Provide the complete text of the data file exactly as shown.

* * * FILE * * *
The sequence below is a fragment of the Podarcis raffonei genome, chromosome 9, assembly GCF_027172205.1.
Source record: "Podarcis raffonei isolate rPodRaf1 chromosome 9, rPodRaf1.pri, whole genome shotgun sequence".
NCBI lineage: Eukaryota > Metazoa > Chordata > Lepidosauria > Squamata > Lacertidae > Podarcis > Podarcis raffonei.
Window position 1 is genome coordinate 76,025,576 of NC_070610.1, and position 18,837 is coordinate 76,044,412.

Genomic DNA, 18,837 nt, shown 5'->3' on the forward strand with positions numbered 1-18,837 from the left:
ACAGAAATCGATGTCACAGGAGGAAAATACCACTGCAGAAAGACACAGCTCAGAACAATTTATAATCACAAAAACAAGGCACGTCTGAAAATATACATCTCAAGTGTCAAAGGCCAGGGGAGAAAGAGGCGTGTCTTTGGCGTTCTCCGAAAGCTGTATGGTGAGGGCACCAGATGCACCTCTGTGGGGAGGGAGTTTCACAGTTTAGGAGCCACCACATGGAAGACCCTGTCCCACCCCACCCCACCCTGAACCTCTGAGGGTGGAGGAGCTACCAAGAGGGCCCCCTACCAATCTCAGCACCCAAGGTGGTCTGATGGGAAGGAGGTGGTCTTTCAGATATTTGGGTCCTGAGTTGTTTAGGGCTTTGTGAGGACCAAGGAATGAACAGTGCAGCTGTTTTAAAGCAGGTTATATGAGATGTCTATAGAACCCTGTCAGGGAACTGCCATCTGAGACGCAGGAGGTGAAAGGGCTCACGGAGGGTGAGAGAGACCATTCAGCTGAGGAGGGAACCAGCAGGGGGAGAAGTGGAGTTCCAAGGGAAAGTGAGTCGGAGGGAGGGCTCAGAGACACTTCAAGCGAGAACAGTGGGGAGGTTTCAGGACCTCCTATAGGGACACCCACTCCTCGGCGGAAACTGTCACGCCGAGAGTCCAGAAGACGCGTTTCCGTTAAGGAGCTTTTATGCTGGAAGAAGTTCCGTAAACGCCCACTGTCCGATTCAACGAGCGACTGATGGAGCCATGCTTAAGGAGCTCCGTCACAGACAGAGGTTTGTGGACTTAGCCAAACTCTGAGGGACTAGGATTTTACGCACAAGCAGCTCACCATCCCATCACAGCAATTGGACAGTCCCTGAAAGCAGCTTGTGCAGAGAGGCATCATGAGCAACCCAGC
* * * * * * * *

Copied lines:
The sequence below is a fragment of the Podarcis raffonei genome, chromosome 9, assembly GCF_027172205.1.
Source record: "Podarcis raffonei isolate rPodRaf1 chromosome 9, rPodRaf1.pri, whole genome shotgun sequence".
NCBI lineage: Eukaryota > Metazoa > Chordata > Lepidosauria > Squamata > Lacertidae > Podarcis > Podarcis raffonei.
Window position 1 is genome coordinate 76,025,576 of NC_070610.1, and position 18,837 is coordinate 76,044,412.

Genomic DNA, 18,837 nt, shown 5'->3' on the forward strand with positions numbered 1-18,837 from the left:
ACAGAAATCGATGTCACAGGAGGAAAATACCACTGCAGAAAGACACAGCTCAGAACAATTTATAATCACAAAAACAAGGCACGTCTGAAAATATACATCTCAAGTGTCAAAGGCCAGGGGAGAAAGAGGCGTGTCTTTGGCGTTCTCCGAAAGCTGTATGGTGAGGGCACCAGATGCACCTCTGTGGGGAGGGAGTTTCACAGTTTAGGAGCCACCACATGGAAGACCCTGTCCCACCCCACCCCACCCTGAACCTCTGAGGGTGGAGGAGCTACCAAGAGGGCCCCCTACCAATCTCAGCACCCAAGGTGGTCTGATGGGAAGGAGGTGGTCTTTCAGATATTTGGGTCCTGAGTTGTTTAGGGCTTTGTGAGGACCAAGGAATGAACAGTGCAGCTGTTTTAAAGCAGGTTATATGAGATGTCTATAGAACCCTGTCAGGGAACTGCCATCTGAGACGCAGGAGGTGAAAGGGCTCACGGAGGGTGAGAGAGACCATTCAGCTGAGGAGGGAACCAGCAGGGGGAGAAGTGGAGTTCCAAGGGAAAGTGAGTCGGAGGGAGGGCTCAGAGACACTTCAAGCGAGAACAGTGGGGAGGTTTCAGGACCTCCTATAGGGACACCCACTCCTCGGCGGAAACTGTCACGCCGAGAGTCCAGAAGACGCGTTTCCGTTAAGGAGCTTTTATGCTGGAAGAAGTTCCGTAAACGCCCACTGTCCGATTCAACGAGCGACTGATGGAGCCATGCTTAAGGAGCTCCGTCACAGACAGAGGTTTGTGGACTTAGCCAAACTCTGAGGGACTAGGATTTTACGCACAAGCAGCTCACCATCCCATCACAGCAATTGGACAGTCCCTGAAAGCAGCTTGTGCAGAGAGGCATCATGAGCAACCCAGC